Stanford's CIO: Start with small data

Healthcare delivery is at a crossroads.

Hospitals across the U.S. are experiencing physician, nurse and labor shortages. Patients are also fed up with the traditional healthcare delivery model and looking for more convenient, personalized and streamlined ways to engage with their clinicians. Virtual care and remote patient monitoring are a good first step to meet the goals of patients and providers, but much more is possible.

Technology-enabled healthcare will grow over the next five years, said Michael Pfeffer, MD, CIO of Stanford (Calif.) Health Care, and he is measuring its success by the value it will bring to patients and providers.

"There are a lot of buzzwords — AI, precision health, wearables, all of these things — but being more customized to the patient's needs and easier to use and integrated for our clinicians is essential," he said. "It's really about focusing on those who receive care and those providing care."

The first step to making this transition is focusing on data analytics. Some health systems have sophisticated data platforms while others are just beginning the journey to integrate clinical and business analytics for a better patient and clinician experience.

"We're getting better with big data and analytics, and this is going to become more and more useful for both providers and patients," Dr. Pfeffer said. "That's going to happen by a little bit more focus on what I'll call small data, which is the kind of individualized data that's collected and aggregated into big data. As the smaller data gets more accurate and easier to collect, we're going to get better insights as we bring all that data together."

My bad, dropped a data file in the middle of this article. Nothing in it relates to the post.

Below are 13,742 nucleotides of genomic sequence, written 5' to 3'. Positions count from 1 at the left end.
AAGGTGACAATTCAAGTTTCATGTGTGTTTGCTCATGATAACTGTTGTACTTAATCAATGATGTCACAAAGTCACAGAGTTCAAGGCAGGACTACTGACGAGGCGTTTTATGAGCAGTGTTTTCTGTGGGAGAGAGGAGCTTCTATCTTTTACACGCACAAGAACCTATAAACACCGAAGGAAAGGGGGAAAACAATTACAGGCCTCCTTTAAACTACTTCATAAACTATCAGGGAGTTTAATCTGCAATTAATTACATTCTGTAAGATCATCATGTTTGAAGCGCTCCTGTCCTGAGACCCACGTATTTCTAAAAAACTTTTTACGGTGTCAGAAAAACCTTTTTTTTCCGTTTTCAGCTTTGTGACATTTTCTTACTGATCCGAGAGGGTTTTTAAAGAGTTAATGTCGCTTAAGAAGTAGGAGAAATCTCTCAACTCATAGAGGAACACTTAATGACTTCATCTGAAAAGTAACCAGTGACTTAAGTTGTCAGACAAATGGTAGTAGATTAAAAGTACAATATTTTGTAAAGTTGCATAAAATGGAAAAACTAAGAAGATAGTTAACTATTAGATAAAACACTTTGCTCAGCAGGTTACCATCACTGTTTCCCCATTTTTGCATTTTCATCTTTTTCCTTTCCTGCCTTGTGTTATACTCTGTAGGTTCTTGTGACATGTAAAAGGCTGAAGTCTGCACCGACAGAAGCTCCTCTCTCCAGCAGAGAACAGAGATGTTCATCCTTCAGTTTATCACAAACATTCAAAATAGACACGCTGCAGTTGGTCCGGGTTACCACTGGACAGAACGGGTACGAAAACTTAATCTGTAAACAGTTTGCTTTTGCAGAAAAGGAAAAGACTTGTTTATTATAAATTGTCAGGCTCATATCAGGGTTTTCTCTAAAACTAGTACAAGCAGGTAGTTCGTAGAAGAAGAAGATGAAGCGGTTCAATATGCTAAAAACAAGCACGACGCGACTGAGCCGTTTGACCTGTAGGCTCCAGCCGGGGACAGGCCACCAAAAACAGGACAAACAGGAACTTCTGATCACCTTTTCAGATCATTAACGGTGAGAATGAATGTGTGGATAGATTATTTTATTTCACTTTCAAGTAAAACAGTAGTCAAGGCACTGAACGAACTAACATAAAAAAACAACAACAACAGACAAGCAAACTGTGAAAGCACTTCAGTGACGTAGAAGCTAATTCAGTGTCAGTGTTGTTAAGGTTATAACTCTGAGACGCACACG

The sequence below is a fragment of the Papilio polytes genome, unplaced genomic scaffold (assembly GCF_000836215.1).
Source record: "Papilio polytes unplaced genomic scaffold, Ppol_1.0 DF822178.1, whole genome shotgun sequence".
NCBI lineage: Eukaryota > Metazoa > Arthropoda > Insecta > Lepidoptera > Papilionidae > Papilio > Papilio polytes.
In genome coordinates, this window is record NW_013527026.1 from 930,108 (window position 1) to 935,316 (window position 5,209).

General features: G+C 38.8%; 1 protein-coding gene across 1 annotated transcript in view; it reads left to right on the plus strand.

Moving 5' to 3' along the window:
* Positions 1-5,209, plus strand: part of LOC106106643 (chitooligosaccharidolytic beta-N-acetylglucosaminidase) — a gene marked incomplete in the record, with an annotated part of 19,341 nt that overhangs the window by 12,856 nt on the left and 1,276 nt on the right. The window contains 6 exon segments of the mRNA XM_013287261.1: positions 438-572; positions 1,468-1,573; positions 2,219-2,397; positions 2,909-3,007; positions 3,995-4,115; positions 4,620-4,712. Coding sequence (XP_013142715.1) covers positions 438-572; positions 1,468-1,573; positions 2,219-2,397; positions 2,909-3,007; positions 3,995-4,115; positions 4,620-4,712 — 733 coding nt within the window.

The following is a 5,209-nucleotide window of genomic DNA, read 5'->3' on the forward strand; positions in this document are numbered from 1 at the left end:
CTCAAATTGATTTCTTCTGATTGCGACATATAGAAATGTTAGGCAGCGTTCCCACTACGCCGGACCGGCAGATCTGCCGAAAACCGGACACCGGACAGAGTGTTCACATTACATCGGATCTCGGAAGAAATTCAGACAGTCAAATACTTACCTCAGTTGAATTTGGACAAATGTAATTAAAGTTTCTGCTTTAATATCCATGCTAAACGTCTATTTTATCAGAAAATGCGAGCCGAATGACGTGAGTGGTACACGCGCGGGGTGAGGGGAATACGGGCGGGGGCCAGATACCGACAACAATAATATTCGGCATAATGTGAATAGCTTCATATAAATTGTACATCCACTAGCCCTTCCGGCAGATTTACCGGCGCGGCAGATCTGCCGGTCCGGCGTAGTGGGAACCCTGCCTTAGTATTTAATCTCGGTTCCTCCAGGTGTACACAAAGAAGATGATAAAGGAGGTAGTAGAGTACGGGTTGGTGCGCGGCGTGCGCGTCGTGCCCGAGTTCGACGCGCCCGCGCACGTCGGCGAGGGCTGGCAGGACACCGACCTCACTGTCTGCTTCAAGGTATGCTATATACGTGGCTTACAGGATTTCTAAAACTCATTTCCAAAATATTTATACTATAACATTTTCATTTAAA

Dr. Pfeffer's team of technologists and data scientists is taking the lead on the technology-enabled healthcare delivery transformation. As the team moves forward, it is also keeping health equity in mind.

"We need to weave equity into the fabric of all our technologies that we use in healthcare," he said. "We're also putting clinician well-being front and center. It's absolutely critical to how we think about the user experience, how we design and implement technologies and how we look to improve upon automation opportunities to help reduce some of the burden around technology and administrative tasks.

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